These products were non-corrosive to copper as measured in 200" solvent paraffinic neutral lubricating oil using the ASTM D130-80 Copper Strip Corrosivity Test. This is shown in Table 3.

              TABLE 3______________________________________Copper Strip CorrosivityMedium  Additive   Test Ratingand     Conc.      ASTM D130-80                          ASTM D130-80Additive   Wt. %      3 Hrs. @250 F.                          6 Hrs. @210 F.______________________________________Base Oil           1A          1AExample 1   2          1A          1AExample 3   2          1A          1AExample 9   4          1A          1BExample 10   2          1A          1A______________________________________

It is apparent from the above data that the products of this invention are effective in a variety of uses. That is, they reduce friction and thereby help to decrease fuel consumption, they are effective antioxidants and they are not corrosive to copper.

Patent Citations
Cited PatentFiling datePublication dateApplicantTitle
US2697116 *Sep 25, 1951Dec 14, 1954California Research CorpQuaternary taurine type compounds as surface-active agents
US2699991 *Dec 22, 1951Jan 18, 1955California Research CorpSurface-active compounds and fuel compositions containing them
US3431265 *Mar 17, 1964Mar 4, 1969Millmaster Onyx CorpQuaternary ammonium salts of glyceryl sulfates and sulfonates
US4251380 *Jun 28, 1979Feb 17, 1981Texaco Inc.Dispersant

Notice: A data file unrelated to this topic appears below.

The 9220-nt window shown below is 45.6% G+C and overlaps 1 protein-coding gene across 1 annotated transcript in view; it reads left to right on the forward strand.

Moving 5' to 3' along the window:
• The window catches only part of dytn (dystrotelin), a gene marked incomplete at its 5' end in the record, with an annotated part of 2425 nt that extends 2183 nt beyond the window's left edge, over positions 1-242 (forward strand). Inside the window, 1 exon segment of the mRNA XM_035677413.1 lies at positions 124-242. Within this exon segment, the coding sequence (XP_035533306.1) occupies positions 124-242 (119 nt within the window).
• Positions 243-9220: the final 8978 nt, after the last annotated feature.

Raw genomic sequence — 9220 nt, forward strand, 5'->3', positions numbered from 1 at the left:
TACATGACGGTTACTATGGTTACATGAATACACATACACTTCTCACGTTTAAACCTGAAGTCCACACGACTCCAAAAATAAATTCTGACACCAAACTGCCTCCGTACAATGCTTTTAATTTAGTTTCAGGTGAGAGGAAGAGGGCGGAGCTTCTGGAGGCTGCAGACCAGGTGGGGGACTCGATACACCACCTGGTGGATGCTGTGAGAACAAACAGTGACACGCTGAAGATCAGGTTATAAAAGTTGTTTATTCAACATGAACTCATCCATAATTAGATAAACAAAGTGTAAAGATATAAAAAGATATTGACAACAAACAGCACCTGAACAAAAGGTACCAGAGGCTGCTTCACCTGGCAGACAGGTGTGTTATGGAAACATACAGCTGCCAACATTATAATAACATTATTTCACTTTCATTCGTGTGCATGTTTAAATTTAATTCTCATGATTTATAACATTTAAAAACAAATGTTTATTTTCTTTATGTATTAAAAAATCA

US4421659 *Jun 30, 1982Dec 20, 1983Mobil Oil CorporationZwitterionic quaternary ammonium sulfates and lubricants containing same
US4536309 *Jul 29, 1982Aug 20, 1985Mobil Oil CorporationFriction reducing oil or fuel additrives
Referenced by
Citing PatentFiling datePublication dateApplicantTitle
US5076946 *Mar 30, 1990Dec 31, 1991Exxon Research And Engineering CompanyOil additives
US5308521 *Sep 28, 1993May 3, 1994The Lubrizol CorporationLubricant with improved anti-corrosion properties
Classifications
U.S. Classification508/281, 548/260, 252/402
International ClassificationC10L1/24, C10M135/10, C10M135/08
Cooperative ClassificationC10N2240/106, C10M135/08, C10L1/2431, C10M2219/044, C10N2250/10, C10N2240/10, C10N2240/104, C10M2219/042, C10L10/08, C10M135/10, C10L1/2437, C10N2240/101, C10L10/04
European ClassificationC10L10/08, C10L10/04, C10M135/10, C10L1/24C1, C10L1/24C, C10M135/08
Legal Events
DateCodeEventDescription
Jun 21, 1994FPExpired due to failure to pay maintenance fee
Effective date: 19940410
Apr 10, 1994LAPSLapse for failure to pay maintenance fees
Nov 16, 1993REMIMaintenance fee reminder mailed
Jun 2, 1989FPAYFee payment
Year of fee payment: 4